State Dept. Issues Travel Ban for Armenia, Azerbaijan

The State Department
The State Department

The State Department

YEREVAN (—The U.S. State Department has advised Americans to avoid traveling to Armenia or Azerbaijan and to “exercise caution on roads” close to the Armenian-Azerbaijani border.

The department described the coronavirus pandemic as the main reason for the separate travel advisories released by it on Tuesday. It said the U.S. Centers for Disease Control has issued travel health notices indicating a “very high level of COVID-19” in both South Caucasus countries.

The daily number of officially confirmed coronavirus cases in Armenia has fallen significantly for the last three weeks. The Armenian Ministry of Health reported on Wednesday morning that 229 more people have tested positive for COVID-19 in the past day, sharply down from over 1,000 single-day case repeatedly registered in the first half of April.

“Exercise caution on roads near Armenia’s border with Azerbaijan,” read one of the travel advisories. “Be aware that some portions of the road may cross international boundaries without notice. Roads may be controlled by checkpoints or closed to travelers without notice.”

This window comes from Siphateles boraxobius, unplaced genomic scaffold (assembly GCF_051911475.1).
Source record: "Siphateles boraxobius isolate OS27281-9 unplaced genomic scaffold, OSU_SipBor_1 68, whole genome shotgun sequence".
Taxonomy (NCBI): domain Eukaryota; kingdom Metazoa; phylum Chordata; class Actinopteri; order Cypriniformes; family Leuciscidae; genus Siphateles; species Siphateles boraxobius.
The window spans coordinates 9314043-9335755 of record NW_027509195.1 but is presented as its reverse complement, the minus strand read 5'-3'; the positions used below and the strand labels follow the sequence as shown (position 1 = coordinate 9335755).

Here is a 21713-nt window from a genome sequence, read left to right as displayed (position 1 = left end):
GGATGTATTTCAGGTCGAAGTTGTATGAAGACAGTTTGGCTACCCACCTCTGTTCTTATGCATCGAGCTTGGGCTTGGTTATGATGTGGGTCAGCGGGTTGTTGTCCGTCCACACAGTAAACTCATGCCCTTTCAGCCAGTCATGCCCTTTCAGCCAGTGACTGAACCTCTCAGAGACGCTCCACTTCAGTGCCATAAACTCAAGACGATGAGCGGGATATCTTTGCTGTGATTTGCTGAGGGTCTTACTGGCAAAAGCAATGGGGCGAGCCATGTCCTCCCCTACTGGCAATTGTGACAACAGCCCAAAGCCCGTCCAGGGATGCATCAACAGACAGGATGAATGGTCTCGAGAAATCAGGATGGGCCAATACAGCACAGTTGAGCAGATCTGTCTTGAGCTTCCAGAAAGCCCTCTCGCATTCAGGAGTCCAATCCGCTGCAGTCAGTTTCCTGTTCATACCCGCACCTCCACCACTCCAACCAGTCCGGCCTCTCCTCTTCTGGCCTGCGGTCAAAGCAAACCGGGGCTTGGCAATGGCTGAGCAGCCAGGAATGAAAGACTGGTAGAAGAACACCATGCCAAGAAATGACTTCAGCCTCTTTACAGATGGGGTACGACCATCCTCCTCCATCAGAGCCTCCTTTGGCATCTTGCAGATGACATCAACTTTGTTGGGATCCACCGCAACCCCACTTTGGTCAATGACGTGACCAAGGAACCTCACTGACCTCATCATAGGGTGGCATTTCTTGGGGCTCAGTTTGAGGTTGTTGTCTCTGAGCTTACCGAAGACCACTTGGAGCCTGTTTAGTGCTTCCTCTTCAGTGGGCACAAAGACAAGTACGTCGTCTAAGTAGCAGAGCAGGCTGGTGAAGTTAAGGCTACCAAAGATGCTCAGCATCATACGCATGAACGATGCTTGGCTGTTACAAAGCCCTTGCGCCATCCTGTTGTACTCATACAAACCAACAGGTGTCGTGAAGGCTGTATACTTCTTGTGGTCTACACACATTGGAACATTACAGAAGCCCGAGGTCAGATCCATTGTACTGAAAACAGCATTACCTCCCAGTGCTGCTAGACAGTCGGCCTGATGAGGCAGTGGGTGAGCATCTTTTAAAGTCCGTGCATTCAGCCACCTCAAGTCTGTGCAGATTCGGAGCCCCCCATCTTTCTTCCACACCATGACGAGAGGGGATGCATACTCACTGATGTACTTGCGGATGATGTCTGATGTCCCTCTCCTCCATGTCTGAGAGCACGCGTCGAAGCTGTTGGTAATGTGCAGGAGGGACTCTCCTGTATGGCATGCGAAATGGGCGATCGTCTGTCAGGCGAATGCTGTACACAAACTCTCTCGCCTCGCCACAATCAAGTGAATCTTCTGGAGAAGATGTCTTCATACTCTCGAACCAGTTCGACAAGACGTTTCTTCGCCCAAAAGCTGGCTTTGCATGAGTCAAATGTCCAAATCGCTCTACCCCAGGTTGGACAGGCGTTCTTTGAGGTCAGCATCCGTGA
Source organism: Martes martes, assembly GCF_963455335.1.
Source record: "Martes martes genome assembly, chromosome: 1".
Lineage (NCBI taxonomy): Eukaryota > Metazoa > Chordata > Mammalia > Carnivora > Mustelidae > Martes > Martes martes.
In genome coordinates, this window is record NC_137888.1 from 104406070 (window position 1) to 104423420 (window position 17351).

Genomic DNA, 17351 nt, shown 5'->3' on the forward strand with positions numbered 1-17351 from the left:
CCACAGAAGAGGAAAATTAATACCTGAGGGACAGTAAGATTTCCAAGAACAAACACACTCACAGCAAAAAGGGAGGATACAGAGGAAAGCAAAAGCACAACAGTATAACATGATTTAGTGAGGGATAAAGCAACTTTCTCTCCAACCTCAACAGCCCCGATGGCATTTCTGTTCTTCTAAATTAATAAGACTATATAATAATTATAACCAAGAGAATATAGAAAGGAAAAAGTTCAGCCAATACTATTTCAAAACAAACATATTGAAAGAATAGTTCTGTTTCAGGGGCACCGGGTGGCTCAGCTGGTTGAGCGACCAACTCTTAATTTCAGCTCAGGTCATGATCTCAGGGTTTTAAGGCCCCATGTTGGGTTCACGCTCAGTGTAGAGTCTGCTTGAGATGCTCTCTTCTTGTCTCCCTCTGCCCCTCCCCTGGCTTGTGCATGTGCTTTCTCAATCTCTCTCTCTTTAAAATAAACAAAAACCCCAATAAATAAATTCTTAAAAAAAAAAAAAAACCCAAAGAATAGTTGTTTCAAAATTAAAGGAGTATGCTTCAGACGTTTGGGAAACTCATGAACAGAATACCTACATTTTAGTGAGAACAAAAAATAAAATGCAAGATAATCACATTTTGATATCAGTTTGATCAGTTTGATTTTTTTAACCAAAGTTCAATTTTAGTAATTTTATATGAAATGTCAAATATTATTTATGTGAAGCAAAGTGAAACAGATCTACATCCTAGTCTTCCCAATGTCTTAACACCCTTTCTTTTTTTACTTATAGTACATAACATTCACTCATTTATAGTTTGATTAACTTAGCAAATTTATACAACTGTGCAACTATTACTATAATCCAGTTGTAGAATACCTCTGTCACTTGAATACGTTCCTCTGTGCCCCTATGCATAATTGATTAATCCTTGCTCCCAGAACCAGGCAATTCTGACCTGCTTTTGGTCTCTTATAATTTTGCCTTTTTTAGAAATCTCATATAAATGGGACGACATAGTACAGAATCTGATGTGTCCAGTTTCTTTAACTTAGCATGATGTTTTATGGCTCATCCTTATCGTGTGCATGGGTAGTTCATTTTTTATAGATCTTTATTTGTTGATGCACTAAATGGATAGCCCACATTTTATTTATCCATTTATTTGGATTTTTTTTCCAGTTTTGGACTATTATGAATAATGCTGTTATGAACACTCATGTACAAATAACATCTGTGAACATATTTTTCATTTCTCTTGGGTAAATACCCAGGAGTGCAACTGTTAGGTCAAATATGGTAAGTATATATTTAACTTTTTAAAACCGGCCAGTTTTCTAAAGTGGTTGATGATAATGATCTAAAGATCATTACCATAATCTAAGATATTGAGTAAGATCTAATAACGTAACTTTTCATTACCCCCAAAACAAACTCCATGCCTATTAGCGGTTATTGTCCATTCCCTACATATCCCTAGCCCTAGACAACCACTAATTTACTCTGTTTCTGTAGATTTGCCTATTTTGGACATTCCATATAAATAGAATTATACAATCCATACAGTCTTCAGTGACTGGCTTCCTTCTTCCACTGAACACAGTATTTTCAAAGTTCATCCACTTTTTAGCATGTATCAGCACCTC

The State Department issued the same warning to U.S. citizens who are currently in Azerbaijan. It also cited a “longstanding risk presented by terrorist groups, who continue plotting possible attacks in Azerbaijan.”

Both statements warned Americans against travelling to Nagorno-Karabakh and surrounding territories “due to recent hostilities.” “Casualties continue to occur following intensive fighting in the Nagorno-Karabakh conflict that occurred in the fall 2020,” they explained.

Armenia and Azerbaijan have been locked in a border standoff over the past week, with Yerevan accusing Azerbaijani forces of advancing several kilometers into Armenian territory.

The Armenian military warned on Tuesday that it could use force to drive them out if the dispute is not resolved peacefully soon.

U.S. National Security Adviser Jake Sullivan expressed concern over the border tensions on Monday in separate phone calls with Armenian Prime Minister Nikol Pashinyan and Azerbaijani President Ilham Aliyev. Sullivan said afterwards that both leaders are committed to a “peaceful resolution of border tensions through dialogue.”

The State Department earlier urged Baku to immediately “pull back all forces.”


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